The Computer CSIRAC, Film, 1965. CSIRO Film Unit
[ on occasion of decommissioning ]
The music of CSIRAC
This is a very brief extract from the book Australia’s First Computer Music,
available in Australia through Common Ground Publishing
and internationally through Amazon.
Used with kind permission.
The loudspeaker: The music of CSIRAC
Although the musical developments with the CSIR Mk1 were accomplished in isolation and with no precedence,
it was not unique at that time.
The music played by the Ferranti Mark I was recorded by the BBC in September 1951.
Reconstruction of the music played by CSIRAC
Audio reconstruction of CSIRAC playing Colonel Bogey (MOV 76.5 KB) (c.1951)
Acknowledgements, The music of CSIRAC
Sources & Links
The music played by CSIRAC
The first programmers of the CSIR Mk1 were Geoff Hill and Trevor Pearcey. Geoff Hill had perfect pitch and came from a very musical family.
Hill was the first person to program the CSIR Mk1 to play a musical melody.
It was played publicly for the first public exhibition of the computer on the 7th to 9th of August in 1951,
at the inaugural Conference of Automatic Computing Machines in Sydney.
Audio – The technical feature more interesting, given the subject of this site, was the presence of a speaker.
The fact that the CSIR MK1 was equipped with a device of this kind was not a big news,
since also others computer in circulation in those years had a pretty common thing.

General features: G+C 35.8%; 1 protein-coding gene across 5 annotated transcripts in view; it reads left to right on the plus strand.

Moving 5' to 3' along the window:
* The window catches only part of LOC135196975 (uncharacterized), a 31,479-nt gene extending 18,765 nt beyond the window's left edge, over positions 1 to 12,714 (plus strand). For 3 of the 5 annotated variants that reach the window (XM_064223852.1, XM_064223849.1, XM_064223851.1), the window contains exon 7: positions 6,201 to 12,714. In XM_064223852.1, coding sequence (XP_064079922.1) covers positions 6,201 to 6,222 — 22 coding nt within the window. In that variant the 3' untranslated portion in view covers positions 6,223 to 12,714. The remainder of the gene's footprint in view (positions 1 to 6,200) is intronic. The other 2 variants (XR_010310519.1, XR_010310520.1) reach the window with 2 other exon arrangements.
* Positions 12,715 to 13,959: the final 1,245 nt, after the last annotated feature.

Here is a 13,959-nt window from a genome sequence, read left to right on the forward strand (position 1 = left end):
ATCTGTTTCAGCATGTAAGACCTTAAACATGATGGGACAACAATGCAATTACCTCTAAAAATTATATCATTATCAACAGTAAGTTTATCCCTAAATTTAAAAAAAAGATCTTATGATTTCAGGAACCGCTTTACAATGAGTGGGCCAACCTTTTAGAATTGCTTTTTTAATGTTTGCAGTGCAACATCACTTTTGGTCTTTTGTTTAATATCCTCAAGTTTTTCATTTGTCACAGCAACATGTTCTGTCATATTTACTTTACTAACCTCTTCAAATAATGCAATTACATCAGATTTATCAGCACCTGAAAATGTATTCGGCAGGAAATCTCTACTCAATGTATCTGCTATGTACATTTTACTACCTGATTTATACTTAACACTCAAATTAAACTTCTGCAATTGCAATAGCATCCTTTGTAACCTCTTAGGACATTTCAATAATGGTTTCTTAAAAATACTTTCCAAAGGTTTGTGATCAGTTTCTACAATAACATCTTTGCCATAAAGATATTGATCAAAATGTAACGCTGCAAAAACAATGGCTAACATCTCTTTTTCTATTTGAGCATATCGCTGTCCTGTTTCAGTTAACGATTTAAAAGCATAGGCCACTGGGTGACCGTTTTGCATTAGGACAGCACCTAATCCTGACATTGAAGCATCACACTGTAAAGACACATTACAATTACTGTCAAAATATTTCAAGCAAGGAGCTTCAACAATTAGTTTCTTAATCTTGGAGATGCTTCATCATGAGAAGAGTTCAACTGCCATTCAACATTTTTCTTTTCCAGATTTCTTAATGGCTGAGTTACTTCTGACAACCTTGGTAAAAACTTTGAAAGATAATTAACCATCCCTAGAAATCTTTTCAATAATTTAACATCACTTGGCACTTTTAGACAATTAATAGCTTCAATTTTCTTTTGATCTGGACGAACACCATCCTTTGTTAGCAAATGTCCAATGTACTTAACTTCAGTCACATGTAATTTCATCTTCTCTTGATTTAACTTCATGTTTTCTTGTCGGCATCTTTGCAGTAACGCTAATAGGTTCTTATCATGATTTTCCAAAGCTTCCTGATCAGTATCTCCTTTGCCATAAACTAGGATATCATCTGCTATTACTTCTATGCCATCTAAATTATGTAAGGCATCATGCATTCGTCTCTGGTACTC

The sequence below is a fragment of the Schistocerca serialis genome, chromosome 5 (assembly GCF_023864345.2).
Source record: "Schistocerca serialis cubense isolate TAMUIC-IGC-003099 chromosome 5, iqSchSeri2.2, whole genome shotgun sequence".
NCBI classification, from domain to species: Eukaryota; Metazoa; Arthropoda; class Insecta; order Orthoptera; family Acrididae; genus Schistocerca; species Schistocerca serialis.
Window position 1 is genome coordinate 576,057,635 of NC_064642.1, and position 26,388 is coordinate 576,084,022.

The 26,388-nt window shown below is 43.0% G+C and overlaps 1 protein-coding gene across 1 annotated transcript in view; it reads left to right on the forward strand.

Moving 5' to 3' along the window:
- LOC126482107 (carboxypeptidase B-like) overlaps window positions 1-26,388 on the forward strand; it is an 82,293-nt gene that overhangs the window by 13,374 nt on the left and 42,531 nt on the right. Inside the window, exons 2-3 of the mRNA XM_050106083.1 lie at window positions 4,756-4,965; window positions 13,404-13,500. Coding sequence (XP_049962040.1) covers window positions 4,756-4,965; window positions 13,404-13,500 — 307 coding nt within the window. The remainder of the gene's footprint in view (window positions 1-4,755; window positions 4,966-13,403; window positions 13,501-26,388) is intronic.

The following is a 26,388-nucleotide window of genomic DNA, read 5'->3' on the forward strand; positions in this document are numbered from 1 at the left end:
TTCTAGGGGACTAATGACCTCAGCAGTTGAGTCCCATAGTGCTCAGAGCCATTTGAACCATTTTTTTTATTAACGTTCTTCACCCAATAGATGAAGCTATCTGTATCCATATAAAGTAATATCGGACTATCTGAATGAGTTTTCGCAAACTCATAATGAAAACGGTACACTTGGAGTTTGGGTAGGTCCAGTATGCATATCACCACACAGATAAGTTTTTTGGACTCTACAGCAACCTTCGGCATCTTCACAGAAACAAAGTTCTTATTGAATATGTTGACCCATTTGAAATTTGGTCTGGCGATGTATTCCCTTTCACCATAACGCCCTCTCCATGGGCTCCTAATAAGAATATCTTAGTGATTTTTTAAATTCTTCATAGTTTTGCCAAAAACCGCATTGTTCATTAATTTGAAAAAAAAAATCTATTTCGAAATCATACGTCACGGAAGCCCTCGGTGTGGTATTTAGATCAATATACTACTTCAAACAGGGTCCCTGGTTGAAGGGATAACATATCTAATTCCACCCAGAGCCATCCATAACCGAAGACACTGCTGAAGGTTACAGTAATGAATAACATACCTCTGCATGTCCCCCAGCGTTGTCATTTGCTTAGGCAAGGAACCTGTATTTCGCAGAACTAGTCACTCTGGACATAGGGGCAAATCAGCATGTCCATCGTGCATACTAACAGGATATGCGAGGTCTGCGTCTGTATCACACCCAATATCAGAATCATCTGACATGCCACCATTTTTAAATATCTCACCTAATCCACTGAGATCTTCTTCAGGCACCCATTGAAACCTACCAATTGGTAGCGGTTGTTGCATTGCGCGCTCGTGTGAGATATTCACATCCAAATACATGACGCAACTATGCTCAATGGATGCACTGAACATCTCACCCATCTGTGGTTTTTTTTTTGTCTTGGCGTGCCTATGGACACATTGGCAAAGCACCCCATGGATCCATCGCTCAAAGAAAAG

The Last of the First, CSIRAC: Australia’s First Computer
(PDF 4.9 MB)
many images, many interviews.
Geoffrey W Hill
The CSIR Mk1 ran its first test programs in late 1949,
and it was the fifth electronic stored program computer ever developed.
It embodied many features novel at the time and was able to operate more than 1000 times faster than the best mechanical calculators.
The machine was officially opened in 1951 and used to solve problems both for the Radiophysics Laboratory and outside organisations.
It was decommissioned in 1955 and shipped to Melbourne.
Geoff Hill was the main programmer at that time and he used the machine to play musical melodies.
These melodies, mostly from popular songs, were;
‘Colonel Bogey’, ‘Bonnie Banks’, ‘Girl with Flaxen Hair’ and so on.
The CSIR Mk1 was dismantled in mid 1955 and moved to The University of Melbourne.
On 14 June 1956 the Mk1 was recommissioned and renamed CSIRAC
and the new Computation Laboratory at the University of Melbourne was officially opened.